Jerry Hughes was a great pass rush specialist in 2013. According to ProFootballFocus.com, he generated 59 quarterback pressures on 318 pass rush snaps. He affected the quarterback on 18.6% of the pass plays in which he participated, which led all 4-3 defensive ends and 3-4 outside linebackers.
But Hughes was basically a part-time player, a pass rush specialist. Assuming the snap count totals are correct (although they seem to vary by a play or two), Hughes participated in about 54% of Buffalo’s defensive snaps.
Quarterback pressures are highly correlated to snaps played. That’s pretty intuitive. However, some players have an above average ability to generate more pressures than expected. The graph below compares pass rush snap counts to quarterback pressures, along with the regression (R2 = 0.778). Notice how high above the curve Hughes performed in 2013.
While Hughes performed admirably, this comparison also shows how limited his playing time was. But Hughes flourished in his pass rush specialist role, so how did he compare to the other pass rush specialists? The same graph as above is below, but with just the players that participated in fifty to seventy percent of their team’s defensive plays.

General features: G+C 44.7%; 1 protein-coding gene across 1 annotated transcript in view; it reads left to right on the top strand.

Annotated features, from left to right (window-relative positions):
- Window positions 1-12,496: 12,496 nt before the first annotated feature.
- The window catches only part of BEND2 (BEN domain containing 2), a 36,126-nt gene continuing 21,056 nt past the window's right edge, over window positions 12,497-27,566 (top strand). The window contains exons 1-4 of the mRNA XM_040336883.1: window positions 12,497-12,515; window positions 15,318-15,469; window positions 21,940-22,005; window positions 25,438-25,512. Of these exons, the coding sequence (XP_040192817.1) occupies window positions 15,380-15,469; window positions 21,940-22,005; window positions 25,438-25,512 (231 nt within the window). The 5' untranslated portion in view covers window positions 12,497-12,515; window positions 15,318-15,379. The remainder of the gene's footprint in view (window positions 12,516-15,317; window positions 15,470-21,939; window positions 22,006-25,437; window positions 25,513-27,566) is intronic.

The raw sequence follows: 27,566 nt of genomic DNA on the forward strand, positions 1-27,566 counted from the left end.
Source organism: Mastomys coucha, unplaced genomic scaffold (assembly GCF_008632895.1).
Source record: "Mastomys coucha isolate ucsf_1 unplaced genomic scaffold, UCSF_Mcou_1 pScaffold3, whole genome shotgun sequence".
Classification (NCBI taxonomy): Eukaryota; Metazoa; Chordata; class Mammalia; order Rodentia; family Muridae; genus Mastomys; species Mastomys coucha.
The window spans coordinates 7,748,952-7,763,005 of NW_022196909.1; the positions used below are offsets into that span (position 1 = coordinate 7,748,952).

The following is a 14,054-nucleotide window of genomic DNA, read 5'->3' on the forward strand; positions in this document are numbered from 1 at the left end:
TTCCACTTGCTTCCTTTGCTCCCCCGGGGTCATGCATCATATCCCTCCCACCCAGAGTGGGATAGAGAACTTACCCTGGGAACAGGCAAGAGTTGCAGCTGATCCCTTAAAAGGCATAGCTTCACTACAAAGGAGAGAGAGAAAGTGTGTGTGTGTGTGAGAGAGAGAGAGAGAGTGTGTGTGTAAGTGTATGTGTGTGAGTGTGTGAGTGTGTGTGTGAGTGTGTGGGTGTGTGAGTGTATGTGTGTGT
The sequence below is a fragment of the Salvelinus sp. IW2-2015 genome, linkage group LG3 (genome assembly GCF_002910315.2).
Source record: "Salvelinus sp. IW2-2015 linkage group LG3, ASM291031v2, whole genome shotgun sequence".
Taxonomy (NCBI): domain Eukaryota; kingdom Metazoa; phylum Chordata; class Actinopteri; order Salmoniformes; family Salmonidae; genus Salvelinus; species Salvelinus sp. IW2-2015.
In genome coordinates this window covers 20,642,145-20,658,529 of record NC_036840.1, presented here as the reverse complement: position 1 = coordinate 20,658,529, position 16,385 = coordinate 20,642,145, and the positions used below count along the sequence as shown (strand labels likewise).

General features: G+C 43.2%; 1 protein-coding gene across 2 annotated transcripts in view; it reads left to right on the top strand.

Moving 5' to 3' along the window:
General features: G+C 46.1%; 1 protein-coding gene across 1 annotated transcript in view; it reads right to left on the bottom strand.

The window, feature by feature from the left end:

It could be argued that Hughes was a top-five pass rush specialist in 2013. He and Elvis Dumervil had almost identical participation and production. Hughes remains much less expensive (for 2014, at least), and should be an important part of the Bills defense this upcoming season.
Manny Lawson’s pass rush snaps were quite low last season, but he produced as many pressures as expected. He and Hughes often filled the same edge role, with Lawson playing the expected run downs while Hughes played in obvious passing situations. That duo makes for a really pretty great edge presence, as you can see below.
Hughes thrives as a pass rush specialist. With the Colts, Hughes didn’t participate in more than 100 pass rush plays in a single season until his third season: 2012. That season, Hughes wasn’t a specialist as all. He actually participated in 41 more rushing plays. It seems the Colts just got frustrated with trying to force a square peg into a round hole and gave up on the TCU defensive end.
The fit into Jim Schwartz’ scheme shouldn’t restrain Hughes’ production much at all. He’s still likely to be the pass rush specialist on passing downs, which will allow the Bills to take advantage of his skill set. The team has plenty of depth to handle the rushing downs with other players.
Just get to the quarterback, Jerry.
You are damned if you do or you are damned if you don’t. That’s how I feel about Hughes upcoming season. He’s a FA after this season and if he keeps up his play from last year, he’ll probably get a nice raise (6-7 million yearly). I don’t know about you, but with Dareus and the Williams boys on this roster, how much money can you really put into that unit when you throw in Hughes? That’s four guys who will make some sick cheddar. Of course, if his sack total goes down, he’ll probably be more affordable.
I guess I can worry about that in March, but in the meantime, Hughes will be counted on to get after the QB and hopefully with the defensive change in philosophy, he’ll still be able to do just that. Its just too bad he may not be on our list next year because he may play himself out of town or regress.